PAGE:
Comment 3: One submitter, while supporting the proposed rule changes stated that the changes would make it easier for foreign filers to file their PCT applications in the United States, and said that this was necessary because U.S. inventors already have this benefit when filing a PCT application in the other member states.

Response: The commenter appears to have misunderstood the purpose of this rule. The revised rules change neither who may file a PCT application with the RO/US, nor who may represent such applicants before the RO/US. See 35 U.S.C. 361 and § 1.421 regarding who may file a PCT application with the RO/US, and § 1.455 regarding who may represent a PCT applicant before the USPTO.

Rulemaking Considerations

A. Administrative Procedure Act: This document makes changes to the rules of practice to facilitate the use of WIPO's ePCT system to prepare international applications for filing with the RO/US. The changes being made in this document do not change the substantive criteria of patentability. These changes involve rules of agency practice and procedure, and/or interpretive rules. See Bachow Commc'ns Inc. v. FCC, 237 F.3d 683, 690 (D.C. Cir. 2001) (rules governing an application process are procedural under the Administrative Procedure Act); Inova Alexandria Hosp. v. Shalala, 244 F.3d 342, 350 (4th Cir. 2001) (rules for handling appeals are procedural where they do not change the substantive standard for reviewing claims); Nat'l Org. of Veterans' Advocates v. Sec'y of Veterans Affairs, Start Printed Page 61606260 F.3d 1365, 1375 (Fed. Cir. 2001) (rule that clarifies interpretation of a statute is interpretive).

Accordingly, prior notice and opportunity for public comment for these changes are not required pursuant to 5 U.S.C. 553(b) or (c) (or any other law). See Cooper Techs. Co. v. Dudas, 536 F.3d 1330, 1336-37 (Fed. Cir. 2008) (stating that 5 U.S.C. 553, and thus 35 U.S.C. 2(b)(2)(B), do not require notice and comment rulemaking for “interpretative rules, general statements of policy, or rules of agency organization, procedure, or practice”) (quoting 5 U.S.C. 553(b)(A)). The USPTO, however, published the proposed changes for comment because it sought the benefit of the public's views on the USPTO's implementation of the proposed rule changes.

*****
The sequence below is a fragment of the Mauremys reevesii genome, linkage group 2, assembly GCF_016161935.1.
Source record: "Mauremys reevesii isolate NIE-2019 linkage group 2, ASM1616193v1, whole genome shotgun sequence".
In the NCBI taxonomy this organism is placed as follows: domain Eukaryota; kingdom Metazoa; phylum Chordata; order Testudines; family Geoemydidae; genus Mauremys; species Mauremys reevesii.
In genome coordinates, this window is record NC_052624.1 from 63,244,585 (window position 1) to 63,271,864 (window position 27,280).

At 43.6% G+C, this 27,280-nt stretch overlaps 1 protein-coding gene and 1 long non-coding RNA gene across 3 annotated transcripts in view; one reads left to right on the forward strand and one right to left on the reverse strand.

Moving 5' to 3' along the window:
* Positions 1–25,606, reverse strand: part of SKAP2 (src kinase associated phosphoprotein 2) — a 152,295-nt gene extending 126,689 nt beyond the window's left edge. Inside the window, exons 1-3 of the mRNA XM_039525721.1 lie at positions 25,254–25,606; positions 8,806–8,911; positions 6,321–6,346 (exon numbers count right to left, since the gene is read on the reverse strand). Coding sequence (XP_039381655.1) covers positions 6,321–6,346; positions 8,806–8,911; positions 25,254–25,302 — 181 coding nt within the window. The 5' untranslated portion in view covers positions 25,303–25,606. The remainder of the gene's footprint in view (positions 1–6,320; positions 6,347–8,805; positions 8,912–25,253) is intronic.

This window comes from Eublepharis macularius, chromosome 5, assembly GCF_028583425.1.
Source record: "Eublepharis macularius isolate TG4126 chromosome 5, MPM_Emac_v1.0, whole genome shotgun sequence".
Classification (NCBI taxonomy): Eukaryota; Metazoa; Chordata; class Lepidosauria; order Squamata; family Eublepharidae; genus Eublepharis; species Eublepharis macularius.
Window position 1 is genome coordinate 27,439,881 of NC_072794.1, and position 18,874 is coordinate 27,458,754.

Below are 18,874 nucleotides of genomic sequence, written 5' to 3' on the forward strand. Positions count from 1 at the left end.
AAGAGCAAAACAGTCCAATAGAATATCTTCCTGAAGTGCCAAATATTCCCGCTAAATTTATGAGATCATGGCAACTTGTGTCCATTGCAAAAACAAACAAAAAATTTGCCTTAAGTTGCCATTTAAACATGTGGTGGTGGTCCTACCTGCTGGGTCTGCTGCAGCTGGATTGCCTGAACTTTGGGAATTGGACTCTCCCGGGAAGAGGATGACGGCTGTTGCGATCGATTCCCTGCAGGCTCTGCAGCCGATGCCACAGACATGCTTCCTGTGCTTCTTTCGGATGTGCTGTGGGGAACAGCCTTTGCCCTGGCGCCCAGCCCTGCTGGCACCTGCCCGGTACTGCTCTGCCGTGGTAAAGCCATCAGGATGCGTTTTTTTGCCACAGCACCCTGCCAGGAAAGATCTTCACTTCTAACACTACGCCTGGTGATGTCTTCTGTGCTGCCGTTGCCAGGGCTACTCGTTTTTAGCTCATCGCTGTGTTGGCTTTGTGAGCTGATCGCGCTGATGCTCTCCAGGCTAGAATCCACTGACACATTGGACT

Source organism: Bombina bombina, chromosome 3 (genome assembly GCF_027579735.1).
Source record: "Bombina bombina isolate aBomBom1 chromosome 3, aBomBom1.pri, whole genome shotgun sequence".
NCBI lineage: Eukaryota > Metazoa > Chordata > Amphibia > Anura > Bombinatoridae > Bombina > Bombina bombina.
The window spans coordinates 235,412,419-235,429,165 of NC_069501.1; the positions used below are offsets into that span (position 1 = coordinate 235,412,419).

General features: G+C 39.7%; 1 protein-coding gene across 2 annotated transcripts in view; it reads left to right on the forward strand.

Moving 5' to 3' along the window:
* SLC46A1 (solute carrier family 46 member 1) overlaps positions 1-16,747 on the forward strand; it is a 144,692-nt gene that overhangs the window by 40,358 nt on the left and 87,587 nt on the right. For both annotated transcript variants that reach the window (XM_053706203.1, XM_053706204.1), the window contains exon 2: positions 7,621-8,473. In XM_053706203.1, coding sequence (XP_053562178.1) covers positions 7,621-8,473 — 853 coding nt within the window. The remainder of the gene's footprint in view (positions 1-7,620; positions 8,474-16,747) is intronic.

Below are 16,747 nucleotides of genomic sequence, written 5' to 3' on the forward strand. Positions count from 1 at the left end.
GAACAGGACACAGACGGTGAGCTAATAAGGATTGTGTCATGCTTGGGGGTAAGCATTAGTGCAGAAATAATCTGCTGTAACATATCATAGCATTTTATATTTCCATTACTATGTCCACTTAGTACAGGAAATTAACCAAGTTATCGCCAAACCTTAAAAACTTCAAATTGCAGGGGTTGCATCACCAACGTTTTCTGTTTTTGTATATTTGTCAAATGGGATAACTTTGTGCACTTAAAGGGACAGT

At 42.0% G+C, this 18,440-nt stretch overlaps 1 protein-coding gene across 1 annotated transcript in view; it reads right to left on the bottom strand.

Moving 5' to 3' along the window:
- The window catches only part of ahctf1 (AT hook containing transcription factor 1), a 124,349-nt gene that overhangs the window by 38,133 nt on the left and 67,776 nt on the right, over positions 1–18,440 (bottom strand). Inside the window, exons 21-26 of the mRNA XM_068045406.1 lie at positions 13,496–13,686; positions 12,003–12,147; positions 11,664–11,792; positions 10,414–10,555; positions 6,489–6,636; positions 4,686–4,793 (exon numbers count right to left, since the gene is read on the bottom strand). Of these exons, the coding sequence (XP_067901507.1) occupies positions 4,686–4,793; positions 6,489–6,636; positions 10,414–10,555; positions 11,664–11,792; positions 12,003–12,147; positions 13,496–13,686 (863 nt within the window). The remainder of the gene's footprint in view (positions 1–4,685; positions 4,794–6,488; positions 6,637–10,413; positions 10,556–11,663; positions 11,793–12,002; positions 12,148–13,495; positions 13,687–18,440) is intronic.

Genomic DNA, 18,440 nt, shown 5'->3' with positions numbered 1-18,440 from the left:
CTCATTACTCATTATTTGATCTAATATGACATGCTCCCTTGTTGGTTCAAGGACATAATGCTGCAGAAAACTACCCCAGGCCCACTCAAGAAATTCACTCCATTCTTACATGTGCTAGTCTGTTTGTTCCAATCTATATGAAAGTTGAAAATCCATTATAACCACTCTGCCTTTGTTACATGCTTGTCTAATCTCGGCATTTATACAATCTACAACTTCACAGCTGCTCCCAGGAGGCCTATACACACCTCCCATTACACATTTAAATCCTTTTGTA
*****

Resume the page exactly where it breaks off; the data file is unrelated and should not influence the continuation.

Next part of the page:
B. Regulatory Flexibility Act: For the reasons set forth herein, the Senior Counsel for Regulatory and Legislative Affairs in the Office of General Law of the USPTO has certified to the Chief Counsel for Advocacy of the Small Business Administration that changes in this document will not have a significant economic impact on a substantial number of small entities. See 5 U.S.C. 605(b).

The changes made in this document will facilitate the use of WIPO's ePCT system to prepare international applications for filing with the RO/US and will apply to any entity, including a small or micro entity, that uses ePCT to prepare an international patent application under the PCT for filing with the RO/US. The changes made in this document will not result in a change in the burden imposed on any patent applicant, including a small entity.

For the foregoing reasons, the changes made in this document will not have a significant economic impact on a substantial number of small entities.

C. Executive Order 12866 (Regulatory Planning and Review): This rulemaking has been determined to be not significant for purposes of Executive Order 12866 (Sept. 30, 1993).

D. Executive Order 13563 (Improving Regulation and Regulatory Review): The USPTO has complied with Executive Order 13563. Specifically, the USPTO has, to the extent feasible and applicable: (1) Made a reasoned determination that the benefits justify the costs of the rule; (2) tailored the rule to impose the least burden on society consistent with obtaining the regulatory objectives; (3) selected a regulatory approach that maximizes net benefits; (4) specified performance objectives; (5) identified and assessed available alternatives; (6) involved the public in an open exchange of information and perspectives among experts in relevant disciplines, affected stakeholders in the private sector, and the public as a whole, and provided online access to the rulemaking docket; (7) attempted to promote coordination, simplification, and harmonization across government agencies and identified goals designed to promote innovation; (8) considered approaches that reduce burdens and maintain flexibility and freedom of choice for the public; and (9) ensured the objectivity of scientific and technological information and processes.

E. Executive Order 13771 (Reducing Regulation and Controlling Regulatory Costs): This final rule is not expected to be an Executive Order 13771 regulatory action because the final rule would not be significant under Executive Order 12866.

F. Executive Order 13132 (Federalism): This rulemaking does not contain policies with federalism implications sufficient to warrant preparation of a Federalism Assessment under Executive Order 13132 (Aug. 4, 1999).

G. Executive Order 13175 (Tribal Consultation): This rulemaking will not: (1) Have substantial direct effects on one or more Indian tribes; (2) impose substantial direct compliance costs on Indian tribal governments; or (3) preempt tribal law. Therefore, a tribal summary impact statement is not required under Executive Order 13175 (Nov. 6, 2000).

H. Executive Order 13211 (Energy Effects): This rulemaking is not a significant energy action under Executive Order 13211 because this rulemaking is not likely to have a significant adverse effect on the supply, distribution, or use of energy. Therefore, a Statement of Energy Effects is not required under Executive Order 13211 (May 18, 2001).